By: Sr. Aamena Saleh

As we begin the new Islamic year, 1436, we reflect upon the significance of the Islamic calendar and its historical underpinnings.  Fourteen hundred and thirty six years ago,  Prophet Muhammad (PBUH) and his companions migrated from Makkah to Madina in an attempt to escape the religious persecution they were facing at the hands of Quraish.  Within the ten years that Muhammad (PBUH) lived as Prophet in Makkah, more and more people accepted the message of Islam, including the people of Madina: The Ansar.  Upon accepting Muhammad (PBUH) as Messenger of Allah, the Ansar welcomed the Messenger and his people into their homes, at which point the companions began the migration to Madina. 

This Hijrah was not historically significant only because it moved the capital of Islam to Madina, but because it marked a new era of Islam that was based on Prophet Muhammad’s (PBUH) determination to spread the truth, even if it meant sacrificing the comfort of his home: Makkah.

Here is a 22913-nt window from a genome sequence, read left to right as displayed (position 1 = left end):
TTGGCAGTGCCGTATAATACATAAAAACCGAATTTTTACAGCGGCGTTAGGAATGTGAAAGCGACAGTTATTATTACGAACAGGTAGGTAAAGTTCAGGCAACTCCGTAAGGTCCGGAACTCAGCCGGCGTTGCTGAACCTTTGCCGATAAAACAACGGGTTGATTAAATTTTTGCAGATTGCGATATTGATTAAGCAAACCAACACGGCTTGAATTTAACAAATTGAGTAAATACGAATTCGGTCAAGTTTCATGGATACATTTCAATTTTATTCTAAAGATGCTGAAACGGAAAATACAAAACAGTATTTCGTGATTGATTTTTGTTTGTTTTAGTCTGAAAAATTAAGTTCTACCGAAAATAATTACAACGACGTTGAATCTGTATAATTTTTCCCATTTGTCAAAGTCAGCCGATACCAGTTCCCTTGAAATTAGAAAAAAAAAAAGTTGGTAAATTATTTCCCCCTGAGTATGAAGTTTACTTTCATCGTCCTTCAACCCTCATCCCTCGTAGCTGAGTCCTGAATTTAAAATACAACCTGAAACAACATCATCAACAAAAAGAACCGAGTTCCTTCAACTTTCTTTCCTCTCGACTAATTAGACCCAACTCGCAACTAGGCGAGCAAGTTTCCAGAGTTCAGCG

Because of the significance of the Hijrah, Umar Ibn Al Khattab (RA) selected its occurrence to mark the first year of the Islamic calendar.  At the time of his khilafa (rule), there was some confusion regarding dates.  Different groups used different calendars, which sometimes led to conflict.  After consulting with his companions, Umar (RA) settled on Muharram 1, the first day of the first month of the Hijrah.  Thus, the Hijri calendar was established, which consists of twelve months and is based on the lunar cycle.  

More than 1400 years later, we commemorate the Hijra of the first Muslims and our beloved Prophet Muhammad (PBUH) to the city of Madina. We also remember the sacrifices that the first Muslims made to ensure that the message of Islam reached far and wide, and to ensure that it would live on.